Pain Au Chocolat | Chocolate Croissant | Chocolatine Recipe

Given that many of us have found ourselves suddenly home bound due to Covid, it seems like there’s no perfect time like the present to work on that checklist of things we have always wanted to bake but never got around to doing so. And in this instance, the world seems to be revolving around sourdough breads, but I know that some of you have instead chosen the path of croissants. And as such, I have decided to put this recipe out ahead of my other recipes in order to help provide you with that extra chocolately kick along with how to make a smaller batch of croissants. So sitting here at 1:30am, starting this post. Many of the things to note with making croissants are as per my original croissant recipe with all the tips and tricks being collated on that page. However, given the nature of this particular recipe, I have made some changes to the dough itself, how we roll it out, the measurements and a couple of other things. So let’s get started on this shall we?

The Dough

Unlike my previous dough, this is a softer dough which is enriched with a hint of butter rather than milk. However, should you prefer my original dough recipe, it will work just as well here so feel free to use whichever you may prefer. This is merely to provide you with a softer dough to work with should you feel that my previous one is a little tough to handle and are now confident with working with a softer dough. Whichever recipe you choose to use, you will realise that the amount of time you’ll need to knead the dough in the machine will be longer. This is simply because the machine is unable to efficiently knead such a small quantity and require a longer time to get it to the right consistency.

The Quantity

This recipe makes 5 croissants and given that being the case, please note that things will chill/heat up faster that in my original recipe To compensate that, the butter block we are using is slightly thicker than previously to ensure it doesn’t melt too fast whilst you roll it out. Naturally, lower quantities also means lesser work for you as well with having to roll the dough out.

The Lamination

Unlike the classic Croissant recipe, this doesn’t have the traditional amount of layers. Instead of 3 single folds we are going to be doing a double fold followed by a single fold for a lighter and more open crumb. This is a common lamination that many bakeries do, it all comes down to preference on the type of structure you prefer. Given that we have lesser layers, I do not wish for the croissant layers to be thick nor doughy but rather light and airy. As such, we are rolling the dough out to be rather thin in the final step when prepping the dough for shaping. If you like a concentrated honeycomb structure, you can definitely do the traditional 3 single folds as per my original recipe. You will also notice that the recipe calls for trimming the dough. This is to reduce the risk of any thicker “bready” areas in the crumb structure as we are handling the dough lesser than the traditional 27 layers and instead going for only 12.  So do trim your dough as per recommended.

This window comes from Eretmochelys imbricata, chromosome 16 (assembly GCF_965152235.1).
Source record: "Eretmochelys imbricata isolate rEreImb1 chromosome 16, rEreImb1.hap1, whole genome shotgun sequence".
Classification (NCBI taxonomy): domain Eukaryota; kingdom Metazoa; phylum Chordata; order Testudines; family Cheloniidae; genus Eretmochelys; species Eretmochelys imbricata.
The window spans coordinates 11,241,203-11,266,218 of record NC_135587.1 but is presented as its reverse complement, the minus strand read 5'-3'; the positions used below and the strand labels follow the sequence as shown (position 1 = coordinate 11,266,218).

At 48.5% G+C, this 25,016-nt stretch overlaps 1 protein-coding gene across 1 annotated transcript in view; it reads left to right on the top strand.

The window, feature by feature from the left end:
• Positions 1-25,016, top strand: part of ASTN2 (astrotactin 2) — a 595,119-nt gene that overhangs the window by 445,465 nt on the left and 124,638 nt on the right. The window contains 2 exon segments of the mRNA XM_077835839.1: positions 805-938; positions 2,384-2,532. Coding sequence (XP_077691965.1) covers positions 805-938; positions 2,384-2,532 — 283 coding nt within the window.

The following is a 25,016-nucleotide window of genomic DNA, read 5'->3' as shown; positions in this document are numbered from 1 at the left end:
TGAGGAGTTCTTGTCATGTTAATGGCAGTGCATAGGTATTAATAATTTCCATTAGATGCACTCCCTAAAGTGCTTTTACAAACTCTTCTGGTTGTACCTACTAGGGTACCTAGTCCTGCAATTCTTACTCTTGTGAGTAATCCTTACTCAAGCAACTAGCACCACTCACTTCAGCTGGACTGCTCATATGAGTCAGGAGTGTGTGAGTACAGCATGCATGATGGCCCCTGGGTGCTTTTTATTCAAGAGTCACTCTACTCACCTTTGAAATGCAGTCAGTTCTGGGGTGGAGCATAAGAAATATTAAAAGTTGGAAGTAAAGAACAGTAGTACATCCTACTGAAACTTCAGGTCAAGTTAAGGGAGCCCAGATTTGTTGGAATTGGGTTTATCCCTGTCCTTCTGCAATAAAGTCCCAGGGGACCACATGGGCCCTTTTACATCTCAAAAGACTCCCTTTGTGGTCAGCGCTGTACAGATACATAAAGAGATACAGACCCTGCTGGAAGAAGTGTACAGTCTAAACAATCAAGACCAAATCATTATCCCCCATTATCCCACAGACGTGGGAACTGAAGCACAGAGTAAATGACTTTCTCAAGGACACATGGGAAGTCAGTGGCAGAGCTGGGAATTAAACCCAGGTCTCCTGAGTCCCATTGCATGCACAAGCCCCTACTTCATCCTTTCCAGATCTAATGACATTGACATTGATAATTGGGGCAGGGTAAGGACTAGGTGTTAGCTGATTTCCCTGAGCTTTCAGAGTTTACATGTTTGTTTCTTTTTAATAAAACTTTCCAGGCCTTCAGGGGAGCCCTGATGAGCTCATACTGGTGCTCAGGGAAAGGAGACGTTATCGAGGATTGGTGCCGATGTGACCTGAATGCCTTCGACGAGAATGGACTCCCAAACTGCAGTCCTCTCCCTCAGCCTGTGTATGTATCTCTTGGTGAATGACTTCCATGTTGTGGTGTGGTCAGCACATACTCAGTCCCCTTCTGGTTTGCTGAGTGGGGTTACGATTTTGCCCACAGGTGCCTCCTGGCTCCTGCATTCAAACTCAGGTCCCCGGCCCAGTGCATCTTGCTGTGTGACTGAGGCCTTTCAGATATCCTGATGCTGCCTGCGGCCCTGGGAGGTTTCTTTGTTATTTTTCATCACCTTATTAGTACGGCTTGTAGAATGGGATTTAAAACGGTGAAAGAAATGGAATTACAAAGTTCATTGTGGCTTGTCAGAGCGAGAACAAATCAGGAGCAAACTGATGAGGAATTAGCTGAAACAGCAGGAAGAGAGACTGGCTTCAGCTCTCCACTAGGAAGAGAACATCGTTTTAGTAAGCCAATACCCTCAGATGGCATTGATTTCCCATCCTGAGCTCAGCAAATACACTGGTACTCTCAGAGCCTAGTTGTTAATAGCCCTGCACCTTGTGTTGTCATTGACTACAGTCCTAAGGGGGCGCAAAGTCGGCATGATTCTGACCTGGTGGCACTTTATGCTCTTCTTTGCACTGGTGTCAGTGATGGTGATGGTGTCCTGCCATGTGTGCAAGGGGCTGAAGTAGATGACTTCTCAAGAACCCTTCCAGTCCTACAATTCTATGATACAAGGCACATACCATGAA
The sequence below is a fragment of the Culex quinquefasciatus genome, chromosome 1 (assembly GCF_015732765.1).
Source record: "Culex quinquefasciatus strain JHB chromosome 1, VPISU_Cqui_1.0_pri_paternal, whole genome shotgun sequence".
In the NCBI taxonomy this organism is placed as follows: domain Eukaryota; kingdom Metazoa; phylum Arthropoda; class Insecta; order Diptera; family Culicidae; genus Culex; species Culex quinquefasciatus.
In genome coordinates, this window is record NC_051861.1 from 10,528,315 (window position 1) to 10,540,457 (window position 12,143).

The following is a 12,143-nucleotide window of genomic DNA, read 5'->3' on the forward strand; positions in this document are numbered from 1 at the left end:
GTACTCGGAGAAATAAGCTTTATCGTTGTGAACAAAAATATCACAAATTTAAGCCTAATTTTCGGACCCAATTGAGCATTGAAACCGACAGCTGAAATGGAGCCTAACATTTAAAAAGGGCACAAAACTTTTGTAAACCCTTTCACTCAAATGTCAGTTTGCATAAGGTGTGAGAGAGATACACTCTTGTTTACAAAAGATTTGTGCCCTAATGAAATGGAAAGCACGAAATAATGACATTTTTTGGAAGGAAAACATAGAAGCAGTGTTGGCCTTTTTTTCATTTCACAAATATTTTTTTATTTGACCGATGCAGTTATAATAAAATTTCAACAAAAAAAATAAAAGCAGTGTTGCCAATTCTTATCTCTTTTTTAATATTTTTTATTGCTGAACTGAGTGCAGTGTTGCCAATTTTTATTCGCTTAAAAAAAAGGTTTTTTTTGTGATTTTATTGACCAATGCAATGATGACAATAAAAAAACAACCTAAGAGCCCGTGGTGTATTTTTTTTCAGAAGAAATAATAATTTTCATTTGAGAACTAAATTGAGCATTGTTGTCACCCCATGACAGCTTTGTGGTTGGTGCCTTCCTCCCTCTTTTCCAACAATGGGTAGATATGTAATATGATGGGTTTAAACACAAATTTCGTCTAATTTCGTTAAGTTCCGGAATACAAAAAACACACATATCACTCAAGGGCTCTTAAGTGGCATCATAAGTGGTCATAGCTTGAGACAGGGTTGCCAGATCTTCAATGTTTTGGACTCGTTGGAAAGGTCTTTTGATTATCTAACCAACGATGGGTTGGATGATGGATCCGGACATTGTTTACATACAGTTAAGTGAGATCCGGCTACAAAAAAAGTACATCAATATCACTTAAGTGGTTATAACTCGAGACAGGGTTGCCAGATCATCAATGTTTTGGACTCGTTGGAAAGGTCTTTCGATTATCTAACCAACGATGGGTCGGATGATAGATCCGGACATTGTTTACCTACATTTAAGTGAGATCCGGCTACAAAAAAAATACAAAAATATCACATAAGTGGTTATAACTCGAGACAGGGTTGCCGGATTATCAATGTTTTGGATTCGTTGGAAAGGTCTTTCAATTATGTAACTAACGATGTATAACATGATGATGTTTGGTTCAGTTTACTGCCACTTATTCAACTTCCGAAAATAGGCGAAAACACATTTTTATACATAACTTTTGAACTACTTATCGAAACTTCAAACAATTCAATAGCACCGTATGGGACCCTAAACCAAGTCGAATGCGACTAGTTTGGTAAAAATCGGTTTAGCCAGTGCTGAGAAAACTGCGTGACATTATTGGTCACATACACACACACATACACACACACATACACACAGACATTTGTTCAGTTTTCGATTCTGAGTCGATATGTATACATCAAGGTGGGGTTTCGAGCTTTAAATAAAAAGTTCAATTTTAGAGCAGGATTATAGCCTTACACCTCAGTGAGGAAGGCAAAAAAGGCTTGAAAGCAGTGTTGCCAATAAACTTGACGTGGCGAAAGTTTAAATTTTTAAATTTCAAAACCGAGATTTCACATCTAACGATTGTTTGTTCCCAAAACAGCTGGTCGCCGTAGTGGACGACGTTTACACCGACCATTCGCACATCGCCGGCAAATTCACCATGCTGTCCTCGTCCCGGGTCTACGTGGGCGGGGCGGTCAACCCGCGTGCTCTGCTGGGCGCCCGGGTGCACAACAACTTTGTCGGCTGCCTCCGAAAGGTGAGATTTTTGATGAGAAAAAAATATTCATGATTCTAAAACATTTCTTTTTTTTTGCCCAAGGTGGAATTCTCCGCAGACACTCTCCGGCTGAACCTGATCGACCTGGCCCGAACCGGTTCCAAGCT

The Chocolate

Classically a low-fludity chocolate is used to ensure that the chocolate doesn’t melt and leak all over the place when baked. By this, we mean one that has lesser cocoa butter which will reduce the chances of melting as easily or is mixed with stabilizers. A supermarket dark chocolate bar that has lesser cocoa solids will do the trick. Ideally you will like need them to be around 7-8cm long, but this will naturally be dependent on what sort of chocolate bar you go with. Alternatively, you could also fill them with chopped chocolate pieces. Just be sure to leave a border when doing so and not fill it to the edges as they may melt and flow out. In my instance, I melted and piped some 70% dark chocolate into a 8cm baton shape weighing around 10g each which is rather standard from my understanding. I didn’t use any molds nor weigh them, I merely went by eye.

Glaze and Bake

Inspired by Cedric Grolet, the glaze is a mix of egg yolks, cream and honey. This gives it a nice deep colour with a glossy top and a very slight hint of floral sweetness. Because of the egg wash we are using, instead of double egg washing the dough, we will be spraying the dough with water instead whilst it proofs. Given how open and light the crumb of this croissant is meant to be, it doesn’t have to bake for too long. At 180C, the croissants will be ready at the 15-16 minutes mark. One thing I cannot emphasise enough is that you should never cut into bread or pastry or meat whilst is fresh out of the stove/oven. Your bread will turn gummy and seem like it is raw. Residual heat will continue to cook the food along with allowing the moisture to redistribute back into the item so please resist checking fresh out of the oven. If you need to do so, use a thermometer to measure the internal temp of the croissant.

The Pain au Chocolat Recipe

Makes 5 croissants

What you’ll need:

Dough:
  • 250g bread flour
  • 25g white sugar
  • 10g butter, room temp
  • 5g salt
  • 4g dry yeast
  • 150g water, lukewarm
(If using my original croissant dough recipe, please just halve the ingredients in it and follow the lamination and shaping methods) Butter block: 125g butter, room temp Egg wash: